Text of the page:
Foreword Reviews

It’s Grief

The Dance of Self Discover Through Trauma and Loss

Clarion Rating: 5 out of 5

It’s Grief is a guidebook that will impart hope in the moments when it’s most needed.

Edy Nathan’s self-help book, It’s Grief, charts a gentle forward path through the murkiness of loss.

Grief is universal, yet each person grieves differently, including grieving different losses differently. It’s a bewildering experience that often feels endless. But this book proposes a way forward. It presents a deep understanding of what grief is and what it means to experience loss to help each person move ahead while honoring what’s past. The book demonstrates how the everyday traumas of childhood (like a mother’s perfectionism overpowering a child’s individuality) can lay lifelong foundations for grief—a realization that’s chilling but also provides the comfort of knowing that others are suffering as well.

The book’s scope is broad: Loss doesn’t always mean death; it can include surviving abuse or coping with health issues (yours or someone else’s). This open, nonjudgmental approach lets individuals define losses and their significance for themselves. The approach is empowering, showing how individuals can tailor their responses to loss by prioritizing the relationships, meditative practices, and pace that suits their needs.

The meat of the book is about developing a healthy relationship with grief. To do this, the book says, one must listen to and respond to the needs of their own loss and overcome the desire to run from complicated emotions. The book leads with the heart, using a therapist’s compassionate voice, but also harnessing scientific knowledge of the human body and mind to bring the head into the healing conversation, rather than letting mental extremes of over- and underthinking take control. An examination of neuroplasticity—the brain’s ability to change—is particularly reassuring. This blend of head and heart showcases the shocking resilience of human beings, even in moments when people feel at their weakest.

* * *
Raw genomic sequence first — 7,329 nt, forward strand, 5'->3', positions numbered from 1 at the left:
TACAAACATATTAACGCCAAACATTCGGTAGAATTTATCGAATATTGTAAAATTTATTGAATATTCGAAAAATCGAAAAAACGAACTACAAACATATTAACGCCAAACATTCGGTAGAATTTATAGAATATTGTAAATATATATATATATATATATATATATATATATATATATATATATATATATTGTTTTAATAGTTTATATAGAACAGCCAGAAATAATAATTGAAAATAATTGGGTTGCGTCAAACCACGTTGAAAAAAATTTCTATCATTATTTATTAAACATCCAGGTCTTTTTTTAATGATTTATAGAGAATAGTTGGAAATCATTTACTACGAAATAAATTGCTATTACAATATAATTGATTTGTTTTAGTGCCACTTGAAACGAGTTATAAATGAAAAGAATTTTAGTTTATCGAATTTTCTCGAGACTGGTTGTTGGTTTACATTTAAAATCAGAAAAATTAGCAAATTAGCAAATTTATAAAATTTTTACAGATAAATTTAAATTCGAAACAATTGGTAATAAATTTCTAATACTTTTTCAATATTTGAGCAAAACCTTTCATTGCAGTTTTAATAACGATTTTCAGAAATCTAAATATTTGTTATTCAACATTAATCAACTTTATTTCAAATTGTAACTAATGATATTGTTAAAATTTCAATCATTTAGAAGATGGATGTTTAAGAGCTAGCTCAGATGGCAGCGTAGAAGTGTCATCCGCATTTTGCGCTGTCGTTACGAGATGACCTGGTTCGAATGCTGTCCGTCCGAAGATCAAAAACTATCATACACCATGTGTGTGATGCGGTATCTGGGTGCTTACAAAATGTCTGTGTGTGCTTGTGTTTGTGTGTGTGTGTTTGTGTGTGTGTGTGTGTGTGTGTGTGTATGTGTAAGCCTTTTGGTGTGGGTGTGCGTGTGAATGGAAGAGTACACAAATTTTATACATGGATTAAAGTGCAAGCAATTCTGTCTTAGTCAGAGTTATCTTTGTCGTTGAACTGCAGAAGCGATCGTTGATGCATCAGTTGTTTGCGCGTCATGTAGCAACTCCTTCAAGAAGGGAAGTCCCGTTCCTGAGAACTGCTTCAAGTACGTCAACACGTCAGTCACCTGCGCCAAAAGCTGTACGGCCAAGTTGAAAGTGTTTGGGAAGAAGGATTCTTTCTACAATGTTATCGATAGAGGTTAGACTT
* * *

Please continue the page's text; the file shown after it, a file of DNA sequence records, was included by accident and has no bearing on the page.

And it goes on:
Rather than rehashing the classic but overly simplistic five stages of grief, the book proposes eleven phases. They include nuanced topics such as confusion about roles in life, repatterning, and fear and anxiety. The phases, rather than being prescriptive, are fluid and individualized, designed so each person can better understand their own grief and give shape to their own experiences.

A toolkit for those who are grieving comes at the end to answer the urgent question What now? It’s practical and doesn’t promise a quick fix. Rather, it’s a guide from the present moment to a manageable next step. The tools discussed include rituals, physical exercise, journal writing, and service.

The book’s writing style is contemplative and moves at a calm, steady pace, lending instinctive permission to take your time. The dance metaphor in the subtitle is carried through the book; it is useful, elegant, and inviting. While the focus is on the individual, the book also showcases the powerful role of relationships in healing. A list of support groups will help grieving audiences connect with others who can sympathize.

It’s Grief is a guidebook that will impart hope in the moments when it’s most needed, forwarding the tools to honor and move through loss.

Reviewed by Melissa Wuske

Disclosure: This article is not an endorsement, but a review. The author of this book provided free copies of the book and paid a small fee to have their book reviewed by a professional reviewer. Foreword Reviews and Clarion Reviews make no guarantee that the author will receive a positive review. Foreword Magazine, Inc. is disclosing this in accordance with the Federal Trade Commission’s 16 CFR, Part 255.

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